If you’re wondering how to set up a WordPress AMP page, you’re not alone.
Website managers, in an attempt to optimize their site for mobile users, research Google AMP, only to find more questions than answers.
What in the world is AMP? Why do I need it for my website? If I want AMP pages, how do I even get started?
We’ll be answering these questions and more in this AMP guide.
Here’s what we’ll cover:
What is Google AMP?
Google AMP stands for Google Accelerated Mobile Pages and it’s an open-source catalog of website pages that are mobile-friendly. AMP is meant to make these mobile pages load faster and easier to scroll through.
In reality, what happens is that Google AMP creates a duplicate of your website in AMP HTML format, which is built upon previously existing web technologies.
This strips away a lot of the elements on your site that make it load slower, in turn, making it faster. On top of that, Google then “flattens” your site to make it load even quicker.
Google released AMP in October 2015 with its main focus being speed. That makes sense because 53% of people leave a website if it takes longer than three seconds to load. And 73% of mobile users say they’ve visited a website that was too slow.
But how do these numbers affect your bottom line? Why does AMP matter?
AMP matters because of this statistic: a one-second delay in load time can result in a 7% loss of conversions.
Today, many businesses rely on their websites to convert, as is probably the case with your business. So you can see why a fast load time can potentially make or break your company’s growth.
Here’s another reason AMP is important: if a search engine sees that your site won’t load quickly enough for mobile users, Google won’t show it at the top of the search results.
This is why many of the well-known companies have implemented AMP on their sites, including WordPress, Pinterest, LinkedIn, and Reddit.
In keeping up with this new innovation, our own theme, Astra, is actually one of the very few themes with native compatibility to AMP. Announced early this year, it’s one of the bigger leaps that we have taken to make sure that your WordPress site is up-to-date with speed, across all devices and platforms!
Pros of Using WordPress AMP
How can using a WordPress AMP site benefit your traffic and business? Here are the upsides of optimizing for AMP.
AMP is Free
Since AMP launched, it has been completely free to use for anybody. It’s one of the many free tools Google offers for website managers. Basically, Google wants people to have a better experience using their service, and your site is a part of that experience. So why charge you to make your site easier to use?
Search Engine Optimization Boost
Google prefers to show users sites that are a part of AMP, so having AMP pages on your site gives you a better chance of showing up on the first page of search results.
Also, using AMP helps bolster your page speed, which is an important factor when it comes to SEO. The faster your site loads, the more likely Google will give it a better ranking in the search results.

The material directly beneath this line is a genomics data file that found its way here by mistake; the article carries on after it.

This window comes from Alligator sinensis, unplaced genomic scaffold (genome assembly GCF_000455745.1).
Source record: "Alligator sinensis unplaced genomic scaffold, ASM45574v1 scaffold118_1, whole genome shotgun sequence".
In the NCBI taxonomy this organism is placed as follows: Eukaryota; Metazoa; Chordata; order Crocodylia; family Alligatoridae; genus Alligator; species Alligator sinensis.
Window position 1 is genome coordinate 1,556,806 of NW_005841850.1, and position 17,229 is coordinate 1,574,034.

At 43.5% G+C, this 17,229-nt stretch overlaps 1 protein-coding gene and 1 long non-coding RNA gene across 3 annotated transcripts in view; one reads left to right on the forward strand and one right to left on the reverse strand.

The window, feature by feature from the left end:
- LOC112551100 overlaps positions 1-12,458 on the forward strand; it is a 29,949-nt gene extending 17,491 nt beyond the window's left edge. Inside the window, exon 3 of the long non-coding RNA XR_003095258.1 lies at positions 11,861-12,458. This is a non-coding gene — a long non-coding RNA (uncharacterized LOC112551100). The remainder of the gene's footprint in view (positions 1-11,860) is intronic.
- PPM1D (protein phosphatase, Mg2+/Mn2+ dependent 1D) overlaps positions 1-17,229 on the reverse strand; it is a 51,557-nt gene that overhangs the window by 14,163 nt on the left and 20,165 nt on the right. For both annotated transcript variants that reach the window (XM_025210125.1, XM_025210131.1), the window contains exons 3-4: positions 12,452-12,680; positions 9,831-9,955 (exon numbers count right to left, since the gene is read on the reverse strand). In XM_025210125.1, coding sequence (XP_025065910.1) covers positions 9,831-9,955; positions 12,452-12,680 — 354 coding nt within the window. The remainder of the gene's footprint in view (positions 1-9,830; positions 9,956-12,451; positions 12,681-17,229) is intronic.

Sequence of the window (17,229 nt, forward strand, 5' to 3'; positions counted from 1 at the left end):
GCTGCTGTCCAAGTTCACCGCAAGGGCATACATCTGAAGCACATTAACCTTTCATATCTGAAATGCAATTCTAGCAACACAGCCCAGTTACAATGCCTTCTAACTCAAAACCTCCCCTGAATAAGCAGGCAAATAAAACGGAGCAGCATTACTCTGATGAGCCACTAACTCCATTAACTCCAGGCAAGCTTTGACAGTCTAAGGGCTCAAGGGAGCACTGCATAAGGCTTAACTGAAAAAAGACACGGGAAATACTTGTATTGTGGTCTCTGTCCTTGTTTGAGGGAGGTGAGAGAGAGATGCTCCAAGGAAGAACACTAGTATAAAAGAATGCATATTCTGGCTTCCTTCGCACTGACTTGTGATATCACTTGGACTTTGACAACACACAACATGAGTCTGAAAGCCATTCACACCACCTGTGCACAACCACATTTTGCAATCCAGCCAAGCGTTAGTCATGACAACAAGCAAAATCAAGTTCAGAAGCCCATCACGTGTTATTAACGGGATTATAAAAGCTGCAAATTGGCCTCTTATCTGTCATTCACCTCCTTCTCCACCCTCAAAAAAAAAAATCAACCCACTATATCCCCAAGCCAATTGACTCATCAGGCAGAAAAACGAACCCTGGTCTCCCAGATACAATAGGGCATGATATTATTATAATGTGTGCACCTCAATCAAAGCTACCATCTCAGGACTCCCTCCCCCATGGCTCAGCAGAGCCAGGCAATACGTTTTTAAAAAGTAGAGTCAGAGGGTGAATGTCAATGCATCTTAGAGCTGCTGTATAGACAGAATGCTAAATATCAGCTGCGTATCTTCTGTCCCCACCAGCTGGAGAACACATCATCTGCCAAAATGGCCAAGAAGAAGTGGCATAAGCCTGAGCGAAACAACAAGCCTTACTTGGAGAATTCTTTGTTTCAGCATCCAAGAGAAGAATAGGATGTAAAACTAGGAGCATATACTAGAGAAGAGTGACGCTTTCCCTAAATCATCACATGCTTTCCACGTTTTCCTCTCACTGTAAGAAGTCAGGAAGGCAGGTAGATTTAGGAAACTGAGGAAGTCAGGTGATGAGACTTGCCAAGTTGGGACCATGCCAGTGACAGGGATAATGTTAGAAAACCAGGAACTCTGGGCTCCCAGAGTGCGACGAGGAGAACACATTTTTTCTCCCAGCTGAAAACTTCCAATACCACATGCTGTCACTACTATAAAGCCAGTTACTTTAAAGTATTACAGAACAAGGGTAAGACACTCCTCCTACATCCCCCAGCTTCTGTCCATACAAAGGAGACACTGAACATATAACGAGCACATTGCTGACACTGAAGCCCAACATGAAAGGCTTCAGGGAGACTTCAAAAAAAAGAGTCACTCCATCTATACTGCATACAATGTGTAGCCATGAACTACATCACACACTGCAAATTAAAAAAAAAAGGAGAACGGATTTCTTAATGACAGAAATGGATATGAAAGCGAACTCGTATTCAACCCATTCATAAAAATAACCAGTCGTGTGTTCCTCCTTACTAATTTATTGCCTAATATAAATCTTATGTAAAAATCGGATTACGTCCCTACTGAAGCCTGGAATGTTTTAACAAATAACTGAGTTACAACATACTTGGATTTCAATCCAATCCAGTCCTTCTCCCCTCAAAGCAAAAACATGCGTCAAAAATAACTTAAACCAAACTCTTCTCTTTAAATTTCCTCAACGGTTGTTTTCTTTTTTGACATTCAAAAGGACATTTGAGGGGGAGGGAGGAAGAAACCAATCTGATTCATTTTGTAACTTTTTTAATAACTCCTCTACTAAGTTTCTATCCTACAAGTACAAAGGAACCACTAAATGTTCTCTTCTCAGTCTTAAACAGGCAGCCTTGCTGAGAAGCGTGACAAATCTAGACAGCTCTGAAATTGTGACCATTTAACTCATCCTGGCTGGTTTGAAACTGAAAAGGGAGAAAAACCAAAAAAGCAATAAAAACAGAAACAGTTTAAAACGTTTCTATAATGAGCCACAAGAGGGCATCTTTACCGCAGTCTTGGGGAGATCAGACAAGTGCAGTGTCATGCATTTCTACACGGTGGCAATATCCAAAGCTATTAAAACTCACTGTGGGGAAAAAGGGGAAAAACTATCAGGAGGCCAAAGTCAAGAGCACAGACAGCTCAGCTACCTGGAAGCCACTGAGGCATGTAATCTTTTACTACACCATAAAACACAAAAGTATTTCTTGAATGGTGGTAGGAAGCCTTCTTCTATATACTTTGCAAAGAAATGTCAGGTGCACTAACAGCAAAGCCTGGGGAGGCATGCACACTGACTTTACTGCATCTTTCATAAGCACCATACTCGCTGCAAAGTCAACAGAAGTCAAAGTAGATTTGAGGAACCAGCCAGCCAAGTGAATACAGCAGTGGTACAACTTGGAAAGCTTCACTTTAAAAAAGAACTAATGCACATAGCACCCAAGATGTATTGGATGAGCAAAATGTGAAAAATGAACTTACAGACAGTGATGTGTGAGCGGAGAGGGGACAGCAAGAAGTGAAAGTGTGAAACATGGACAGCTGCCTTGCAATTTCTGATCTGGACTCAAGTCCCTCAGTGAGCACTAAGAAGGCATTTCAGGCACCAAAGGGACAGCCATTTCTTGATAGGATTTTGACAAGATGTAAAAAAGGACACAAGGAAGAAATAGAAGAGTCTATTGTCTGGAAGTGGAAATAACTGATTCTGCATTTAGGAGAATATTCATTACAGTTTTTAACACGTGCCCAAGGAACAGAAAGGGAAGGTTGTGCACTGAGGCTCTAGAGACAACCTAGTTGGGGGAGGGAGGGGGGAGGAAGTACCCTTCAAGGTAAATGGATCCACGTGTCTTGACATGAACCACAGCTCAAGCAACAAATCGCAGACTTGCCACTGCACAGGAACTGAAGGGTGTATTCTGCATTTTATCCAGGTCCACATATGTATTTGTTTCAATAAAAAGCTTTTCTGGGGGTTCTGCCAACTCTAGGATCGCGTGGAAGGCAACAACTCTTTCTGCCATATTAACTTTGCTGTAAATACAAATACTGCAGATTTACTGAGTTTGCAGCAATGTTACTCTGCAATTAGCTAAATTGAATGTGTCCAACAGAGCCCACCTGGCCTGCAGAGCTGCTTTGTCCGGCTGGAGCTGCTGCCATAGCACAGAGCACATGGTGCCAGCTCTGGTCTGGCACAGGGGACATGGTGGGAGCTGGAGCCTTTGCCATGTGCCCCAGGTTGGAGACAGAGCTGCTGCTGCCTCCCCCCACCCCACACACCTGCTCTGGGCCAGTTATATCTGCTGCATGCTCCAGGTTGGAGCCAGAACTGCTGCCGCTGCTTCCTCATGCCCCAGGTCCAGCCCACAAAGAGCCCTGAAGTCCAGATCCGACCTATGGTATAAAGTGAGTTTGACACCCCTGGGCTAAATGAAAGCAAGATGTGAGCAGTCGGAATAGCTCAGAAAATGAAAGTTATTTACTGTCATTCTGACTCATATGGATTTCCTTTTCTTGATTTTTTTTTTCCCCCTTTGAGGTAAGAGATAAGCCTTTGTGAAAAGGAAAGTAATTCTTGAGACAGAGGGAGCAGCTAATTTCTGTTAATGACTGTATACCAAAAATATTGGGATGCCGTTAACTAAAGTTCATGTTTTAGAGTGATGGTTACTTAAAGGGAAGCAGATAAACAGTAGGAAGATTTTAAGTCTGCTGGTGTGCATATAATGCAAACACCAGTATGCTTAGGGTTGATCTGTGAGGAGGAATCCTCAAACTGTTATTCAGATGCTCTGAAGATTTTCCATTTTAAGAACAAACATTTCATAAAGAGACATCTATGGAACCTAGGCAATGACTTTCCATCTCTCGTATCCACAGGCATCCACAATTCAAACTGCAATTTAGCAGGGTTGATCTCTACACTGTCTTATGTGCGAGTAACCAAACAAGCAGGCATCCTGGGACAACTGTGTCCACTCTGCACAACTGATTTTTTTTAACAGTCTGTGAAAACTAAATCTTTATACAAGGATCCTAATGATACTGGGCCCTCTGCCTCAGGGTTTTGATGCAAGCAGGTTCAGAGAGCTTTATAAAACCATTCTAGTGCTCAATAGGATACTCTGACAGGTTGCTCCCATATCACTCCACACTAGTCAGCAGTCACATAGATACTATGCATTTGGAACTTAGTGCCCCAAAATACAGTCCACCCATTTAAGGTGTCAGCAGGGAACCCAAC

Plus, Google AMP makes sure your site appears in the Google News carousel, which is a higher priority than above-the-fold results on mobile.
Better User Experience
Using AMP not only loads your website faster, but it’s also more convenient for site visitors. Speed is one of the most important factors for a website. As we mentioned above, most people leave a website if it doesn’t load fast enough.
So giving your users a better experience with AMP means you could see fewer bounces, happier customers, and a possible increase in sales.
Improved Server Performance
Because AMP strips away the elements of your page that slow it down, the necessary bandwidth goes down. And the less bandwidth your site requires, the better your server can perform.
Prevents Large Frameworks
If your site is in AMP, you have advertising options that can be exclusive to mobile users visiting your site. Ads will appear differently on your AMP pages than on your regular site, which means you can create and share mobile-specific ads.
Automatic Image Optimization
When you create an AMP version of your site, all of your images are optimized for mobile users, including converting images to WebP format when needed. So you can still deliver an easy-on-the-eyes blog post or page to your mobile visitors.
It’s Easier Than Expected
Implementing AMP on your WordPress site is much easier than a lot of other website-building platforms, thanks to some very helpful plugins (more on that below).
Because AMP is open-source, it continues to improve. Plus, it’s more secure because everything is public, which means there’s less chance of someone or something being able to corrupt the whole system.
Top 4 WordPress AMP Plugins
Manually setting your site up on Google AMP is complicated. Fortunately, there are plenty of AMP plugins for WordPress that make this process very simple.
So let’s take a look at the five best WordPress AMP plugins.
WordPress’ AMP plugin is good for both beginners and those who are looking to up their AMP optimization on a WordPress site. However, WP beginners may run into more of a learning curve than experts as it does require some simple coding.
This plugin gives you a guide that shows how you can customize your AMP site. Even though it may not be as user-friendly as some of the other open-source plugins, they are constantly developing it and improving it.